# Bump Scanner Unit (formerly Bump Map)

I have used bump maps in graphics and video, but I have never heard of this in a digital audio context. Is this an O|D original, as it pertains to the audio domain?

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Sweet Jeezus donâ€™t tempt me as Iâ€™m still over here tripping on other stuffâ€¦

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Wonâ€™t be able to try 0.3 for a little while yet but sounds like this could be a pretty flexible distortion unit when an audio rate signal is the input.

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This will become famous for the dirtiest distortion in modular: no joke.

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From what I see so far, @Joe it looks like we could use this for conditions instead of rational VCAâ€™s if running CV through it.

You can set:

Center, width, height and fade. It would output a signal based on the center position with a window the size of width. and yeah - oh man, running audio through this creates some absolute anger!!! Cool!

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Oh. Yeah!

When I read the description my head registered â€śparabolic wave shaperâ€ť with control over the parabolic equation. But sounds like this might be the windowing function we talked about in the sequential switch thread, eh?

i think think so! It looks that way when i tested it with a sin wave, you could pic the part of the waveform level you want as a threshold (i believe this is the center), and then the height from that threshold in both directions is the Width. So if you were feeding it some CV - if it hits an exact spot, itâ€™ll let it through the window and you can use that to make a trigger. Or, if audio, angry yuckiness!

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Bump Map was inspired by @Joeâ€™s sequential switch patch.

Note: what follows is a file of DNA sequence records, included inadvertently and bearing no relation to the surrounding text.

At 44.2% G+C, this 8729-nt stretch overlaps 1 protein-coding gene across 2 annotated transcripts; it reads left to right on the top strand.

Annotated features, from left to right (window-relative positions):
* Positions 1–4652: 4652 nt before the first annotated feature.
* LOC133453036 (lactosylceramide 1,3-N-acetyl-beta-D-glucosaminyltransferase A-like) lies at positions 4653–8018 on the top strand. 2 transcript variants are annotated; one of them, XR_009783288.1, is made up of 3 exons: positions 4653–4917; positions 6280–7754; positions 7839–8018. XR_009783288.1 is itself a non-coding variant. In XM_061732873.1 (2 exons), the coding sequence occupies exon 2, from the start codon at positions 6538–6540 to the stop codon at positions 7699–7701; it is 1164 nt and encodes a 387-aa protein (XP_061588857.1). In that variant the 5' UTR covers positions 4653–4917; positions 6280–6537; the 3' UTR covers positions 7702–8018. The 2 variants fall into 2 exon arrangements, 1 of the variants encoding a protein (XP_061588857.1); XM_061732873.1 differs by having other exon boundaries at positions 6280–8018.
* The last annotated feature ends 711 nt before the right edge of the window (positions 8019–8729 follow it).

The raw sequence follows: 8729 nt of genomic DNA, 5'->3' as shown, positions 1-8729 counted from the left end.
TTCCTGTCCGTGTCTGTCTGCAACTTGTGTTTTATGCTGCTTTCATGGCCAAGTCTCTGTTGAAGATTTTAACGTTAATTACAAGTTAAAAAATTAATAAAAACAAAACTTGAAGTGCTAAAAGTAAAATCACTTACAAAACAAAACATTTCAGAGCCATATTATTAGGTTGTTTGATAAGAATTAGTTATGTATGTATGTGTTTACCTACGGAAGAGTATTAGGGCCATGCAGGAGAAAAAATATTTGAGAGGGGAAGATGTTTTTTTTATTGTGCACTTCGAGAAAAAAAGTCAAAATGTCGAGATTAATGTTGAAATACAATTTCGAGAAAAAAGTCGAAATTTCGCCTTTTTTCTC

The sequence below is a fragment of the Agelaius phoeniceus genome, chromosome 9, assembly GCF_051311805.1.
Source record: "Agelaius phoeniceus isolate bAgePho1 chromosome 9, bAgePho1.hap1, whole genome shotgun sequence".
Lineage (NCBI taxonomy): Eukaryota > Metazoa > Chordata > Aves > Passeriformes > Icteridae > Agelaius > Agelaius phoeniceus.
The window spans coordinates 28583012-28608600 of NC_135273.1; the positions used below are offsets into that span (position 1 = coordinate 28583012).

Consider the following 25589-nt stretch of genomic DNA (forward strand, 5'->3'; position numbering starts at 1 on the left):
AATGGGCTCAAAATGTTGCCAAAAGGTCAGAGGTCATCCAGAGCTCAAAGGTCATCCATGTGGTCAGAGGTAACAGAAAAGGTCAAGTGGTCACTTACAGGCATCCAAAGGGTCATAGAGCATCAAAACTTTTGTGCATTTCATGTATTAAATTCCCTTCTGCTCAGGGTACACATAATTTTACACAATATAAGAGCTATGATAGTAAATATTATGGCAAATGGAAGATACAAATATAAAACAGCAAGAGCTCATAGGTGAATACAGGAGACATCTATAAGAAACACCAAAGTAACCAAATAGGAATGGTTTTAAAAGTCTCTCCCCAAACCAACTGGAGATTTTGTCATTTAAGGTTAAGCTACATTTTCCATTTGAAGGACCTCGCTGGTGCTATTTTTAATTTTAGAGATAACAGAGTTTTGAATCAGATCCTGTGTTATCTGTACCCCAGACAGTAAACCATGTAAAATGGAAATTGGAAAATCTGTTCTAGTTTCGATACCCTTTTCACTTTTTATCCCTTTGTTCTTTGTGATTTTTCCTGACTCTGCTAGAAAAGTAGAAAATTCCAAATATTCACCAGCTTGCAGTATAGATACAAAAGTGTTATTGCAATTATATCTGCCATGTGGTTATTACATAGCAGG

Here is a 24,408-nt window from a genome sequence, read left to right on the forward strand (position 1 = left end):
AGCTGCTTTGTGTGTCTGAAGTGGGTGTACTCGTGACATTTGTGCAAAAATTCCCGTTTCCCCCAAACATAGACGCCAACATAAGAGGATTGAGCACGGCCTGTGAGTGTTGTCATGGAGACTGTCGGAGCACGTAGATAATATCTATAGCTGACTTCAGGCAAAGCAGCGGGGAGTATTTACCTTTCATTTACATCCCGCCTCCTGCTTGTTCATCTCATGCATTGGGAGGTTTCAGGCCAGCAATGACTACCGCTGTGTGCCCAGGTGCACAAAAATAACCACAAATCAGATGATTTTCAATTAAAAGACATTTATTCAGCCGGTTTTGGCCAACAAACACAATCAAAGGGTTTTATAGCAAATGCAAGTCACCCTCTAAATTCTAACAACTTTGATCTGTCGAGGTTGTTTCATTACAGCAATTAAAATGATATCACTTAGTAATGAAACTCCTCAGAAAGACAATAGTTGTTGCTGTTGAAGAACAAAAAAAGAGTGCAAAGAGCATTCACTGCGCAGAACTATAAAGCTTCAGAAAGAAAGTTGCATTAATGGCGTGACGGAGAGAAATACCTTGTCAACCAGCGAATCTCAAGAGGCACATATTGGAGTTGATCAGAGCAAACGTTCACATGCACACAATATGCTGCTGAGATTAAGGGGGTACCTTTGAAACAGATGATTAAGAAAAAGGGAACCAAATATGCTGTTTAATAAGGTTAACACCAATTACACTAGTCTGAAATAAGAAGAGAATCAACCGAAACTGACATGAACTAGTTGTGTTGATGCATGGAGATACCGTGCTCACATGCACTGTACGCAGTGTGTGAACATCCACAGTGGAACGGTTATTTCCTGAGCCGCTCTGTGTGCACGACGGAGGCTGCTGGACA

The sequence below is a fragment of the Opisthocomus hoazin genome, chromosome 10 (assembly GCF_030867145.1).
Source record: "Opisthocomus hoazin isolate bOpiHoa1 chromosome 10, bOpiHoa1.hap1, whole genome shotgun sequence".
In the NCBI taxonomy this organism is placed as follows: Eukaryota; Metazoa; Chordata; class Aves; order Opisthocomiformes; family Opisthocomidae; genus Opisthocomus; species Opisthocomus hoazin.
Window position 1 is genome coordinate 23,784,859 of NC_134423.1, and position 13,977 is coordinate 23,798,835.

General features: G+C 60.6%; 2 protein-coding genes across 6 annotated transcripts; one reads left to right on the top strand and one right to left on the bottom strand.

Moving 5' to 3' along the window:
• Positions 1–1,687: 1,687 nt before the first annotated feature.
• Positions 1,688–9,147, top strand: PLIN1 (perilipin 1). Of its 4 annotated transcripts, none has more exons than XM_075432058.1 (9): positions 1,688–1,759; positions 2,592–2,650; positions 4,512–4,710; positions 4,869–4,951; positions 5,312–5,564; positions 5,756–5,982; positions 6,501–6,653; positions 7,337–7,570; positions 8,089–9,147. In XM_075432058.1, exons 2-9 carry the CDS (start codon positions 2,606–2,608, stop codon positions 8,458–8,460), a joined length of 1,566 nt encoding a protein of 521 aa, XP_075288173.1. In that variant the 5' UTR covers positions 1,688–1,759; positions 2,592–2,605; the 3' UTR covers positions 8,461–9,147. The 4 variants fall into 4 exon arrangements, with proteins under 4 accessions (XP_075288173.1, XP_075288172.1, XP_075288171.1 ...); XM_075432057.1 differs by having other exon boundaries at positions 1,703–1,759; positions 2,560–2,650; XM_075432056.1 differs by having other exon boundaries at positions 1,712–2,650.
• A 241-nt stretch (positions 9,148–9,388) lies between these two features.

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as i understand it this is a comparatorâ€¦or sort of, it doesnâ€™t create a gate or trigger, it just letâ€™s a defined part of the incoming voltage through, right?

You could use 4 Bump Maps controlling the levels of 4 VCAs whose outputs are all summed together to create this:

http://www.doepfer.de/a144.htm

Here is the original picture from the thread where the Bump Map unit was first discussed:

The input value is on the X-axis and the resulting output is on the Y-axis. I like to think of them as â€śsoftâ€ť selections. You are â€śselectingâ€ť a portion of the range of a signal. If you change the fade to 0 then it would be a hard selection (output is high only in a certain interval of the input).

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hm, ok so center determines the voltage where you select a portion of, width the q setting of that portion but what does height do exactly?

In those terms, I guess you could think of height as equivalent to output gain (which can also be negative btw).

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ok, all clear now, very interesting unit i have to say

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Can you guys share some use cases for the bump map? I donâ€™t quite understand it yet.

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Essentially, you can use it as an n-channel crossfader. Examples include the A-144 MC above, the RxMx, or the Mixiplexer.

Right now, you could hack together a wavetable oscillator by using one Sample Player per waveform and using a bunch of these to crossfade between each player. You would set them up so that as they receive a shared voltage, only one Bump would be prominent at a time. The outputs of each Bump Map would control a VCA after each Sample Player, and the Sample Player outputs would feed a single mixer.

You could also hack together a quad panner using the same idea, but each VCA would have a separate channel output instead of being mixed together. You would also feed the four VCAs one shared input instead of four different inputs.

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Brilliant

Iâ€™m not sure I see the point of overloading a term from computer graphics to describe a unit that implements an established and well known mathematical function. Itâ€™s more obfuscating than illuminating, in my opinion.

Suggestions for names are always welcome. I just ask that you first test your idea using the Rename Unit function to see if it fits in the header.

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You got it. Iâ€™ll also try to eat a little breakfast before posting suggestions to cut down the curtness and pedantry.

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i build a video module that does this as a 40Mhz 4 input interpolating scanner. I just call it a video scanner

i loooove scanners and cronenberg

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